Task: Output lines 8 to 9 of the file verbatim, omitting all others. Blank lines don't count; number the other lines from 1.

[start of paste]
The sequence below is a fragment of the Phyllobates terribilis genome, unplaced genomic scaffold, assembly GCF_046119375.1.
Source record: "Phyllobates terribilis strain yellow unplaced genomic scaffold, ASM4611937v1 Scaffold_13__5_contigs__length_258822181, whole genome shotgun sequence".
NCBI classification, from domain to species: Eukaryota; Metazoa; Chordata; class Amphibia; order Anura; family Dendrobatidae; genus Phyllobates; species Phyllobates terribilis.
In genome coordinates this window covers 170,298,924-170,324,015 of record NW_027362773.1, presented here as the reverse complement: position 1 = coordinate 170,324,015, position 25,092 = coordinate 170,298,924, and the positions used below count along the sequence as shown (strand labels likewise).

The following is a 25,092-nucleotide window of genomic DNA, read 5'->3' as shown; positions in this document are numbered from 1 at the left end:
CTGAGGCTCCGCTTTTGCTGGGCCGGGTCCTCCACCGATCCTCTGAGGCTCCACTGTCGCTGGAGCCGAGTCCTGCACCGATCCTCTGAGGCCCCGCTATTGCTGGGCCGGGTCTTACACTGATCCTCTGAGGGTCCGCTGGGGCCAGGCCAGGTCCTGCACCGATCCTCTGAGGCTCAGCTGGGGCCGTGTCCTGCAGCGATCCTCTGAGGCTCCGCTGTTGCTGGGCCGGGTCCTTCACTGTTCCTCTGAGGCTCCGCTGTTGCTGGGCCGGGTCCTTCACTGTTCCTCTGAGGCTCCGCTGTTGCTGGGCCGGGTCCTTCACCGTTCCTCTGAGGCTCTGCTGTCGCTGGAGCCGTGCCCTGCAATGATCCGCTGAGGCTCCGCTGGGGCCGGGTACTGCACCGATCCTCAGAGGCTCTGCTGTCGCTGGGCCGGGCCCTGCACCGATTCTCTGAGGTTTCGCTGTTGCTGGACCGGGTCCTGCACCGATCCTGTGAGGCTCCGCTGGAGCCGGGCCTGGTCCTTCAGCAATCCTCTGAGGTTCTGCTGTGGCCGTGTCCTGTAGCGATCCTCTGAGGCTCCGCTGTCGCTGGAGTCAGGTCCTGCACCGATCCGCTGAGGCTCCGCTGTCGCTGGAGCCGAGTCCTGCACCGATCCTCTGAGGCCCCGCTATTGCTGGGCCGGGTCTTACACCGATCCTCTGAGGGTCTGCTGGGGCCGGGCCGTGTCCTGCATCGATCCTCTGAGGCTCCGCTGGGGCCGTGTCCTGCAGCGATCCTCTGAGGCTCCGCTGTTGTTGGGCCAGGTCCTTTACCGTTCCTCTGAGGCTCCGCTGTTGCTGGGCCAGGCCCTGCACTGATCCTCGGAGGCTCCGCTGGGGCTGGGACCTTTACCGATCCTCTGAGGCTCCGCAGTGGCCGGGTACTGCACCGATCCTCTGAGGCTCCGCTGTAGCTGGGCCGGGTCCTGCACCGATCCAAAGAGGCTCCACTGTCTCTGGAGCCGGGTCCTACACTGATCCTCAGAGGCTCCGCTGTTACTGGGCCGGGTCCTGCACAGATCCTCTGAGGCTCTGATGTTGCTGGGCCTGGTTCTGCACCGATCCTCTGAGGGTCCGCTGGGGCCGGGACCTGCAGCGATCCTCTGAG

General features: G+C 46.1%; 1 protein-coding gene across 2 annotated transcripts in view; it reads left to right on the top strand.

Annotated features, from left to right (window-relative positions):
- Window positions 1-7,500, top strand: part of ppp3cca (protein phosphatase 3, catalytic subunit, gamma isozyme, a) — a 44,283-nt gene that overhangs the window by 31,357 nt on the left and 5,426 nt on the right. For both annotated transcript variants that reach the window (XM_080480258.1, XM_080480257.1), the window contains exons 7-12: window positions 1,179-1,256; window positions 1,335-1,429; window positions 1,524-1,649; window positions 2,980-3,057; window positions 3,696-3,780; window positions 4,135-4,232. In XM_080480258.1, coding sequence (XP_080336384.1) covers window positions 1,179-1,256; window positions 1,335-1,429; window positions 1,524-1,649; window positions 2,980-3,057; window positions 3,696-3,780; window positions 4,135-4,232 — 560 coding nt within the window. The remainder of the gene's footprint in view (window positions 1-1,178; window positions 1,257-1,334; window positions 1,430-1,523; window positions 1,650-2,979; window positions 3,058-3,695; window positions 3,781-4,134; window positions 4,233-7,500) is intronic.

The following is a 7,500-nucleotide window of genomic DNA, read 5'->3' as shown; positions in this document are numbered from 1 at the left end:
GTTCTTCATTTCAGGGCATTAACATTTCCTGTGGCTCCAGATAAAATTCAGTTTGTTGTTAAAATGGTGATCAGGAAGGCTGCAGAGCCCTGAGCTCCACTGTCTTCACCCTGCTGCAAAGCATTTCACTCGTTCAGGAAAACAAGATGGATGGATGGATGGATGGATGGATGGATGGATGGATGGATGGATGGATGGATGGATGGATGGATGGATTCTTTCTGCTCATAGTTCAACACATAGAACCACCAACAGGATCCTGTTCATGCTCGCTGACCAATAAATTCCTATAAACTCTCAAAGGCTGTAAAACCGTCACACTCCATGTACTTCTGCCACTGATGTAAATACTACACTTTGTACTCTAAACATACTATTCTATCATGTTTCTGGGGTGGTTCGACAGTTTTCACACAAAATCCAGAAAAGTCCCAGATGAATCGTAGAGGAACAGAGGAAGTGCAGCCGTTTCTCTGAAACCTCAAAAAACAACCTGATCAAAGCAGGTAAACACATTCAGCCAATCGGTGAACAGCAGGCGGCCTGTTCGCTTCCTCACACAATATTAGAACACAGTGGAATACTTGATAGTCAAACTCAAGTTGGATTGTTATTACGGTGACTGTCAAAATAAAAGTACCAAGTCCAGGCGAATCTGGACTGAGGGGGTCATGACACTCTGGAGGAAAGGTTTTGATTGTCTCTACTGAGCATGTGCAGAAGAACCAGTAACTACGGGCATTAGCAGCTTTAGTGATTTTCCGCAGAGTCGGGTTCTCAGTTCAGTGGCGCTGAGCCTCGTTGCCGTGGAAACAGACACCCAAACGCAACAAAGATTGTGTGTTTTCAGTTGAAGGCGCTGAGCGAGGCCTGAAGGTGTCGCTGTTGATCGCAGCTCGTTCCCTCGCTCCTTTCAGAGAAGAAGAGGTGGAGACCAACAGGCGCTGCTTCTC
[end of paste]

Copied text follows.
Annotated features, from left to right (window-relative positions):
- Window positions 1-7,500, top strand: part of ppp3cca (protein phosphatase 3, catalytic subunit, gamma isozyme, a) — a 44,283-nt gene that overhangs the window by 31,357 nt on the left and 5,426 nt on the right. For both annotated transcript variants that reach the window (XM_080480258.1, XM_080480257.1), the window contains exons 7-12: window positions 1,179-1,256; window positions 1,335-1,429; window positions 1,524-1,649; window positions 2,980-3,057; window positions 3,696-3,780; window positions 4,135-4,232. In XM_080480258.1, coding sequence (XP_080336384.1) covers window positions 1,179-1,256; window positions 1,335-1,429; window positions 1,524-1,649; window positions 2,980-3,057; window positions 3,696-3,780; window positions 4,135-4,232 — 560 coding nt within the window. The remainder of the gene's footprint in view (window positions 1-1,178; window positions 1,257-1,334; window positions 1,430-1,523; window positions 1,650-2,979; window positions 3,058-3,695; window positions 3,781-4,134; window positions 4,233-7,500) is intronic.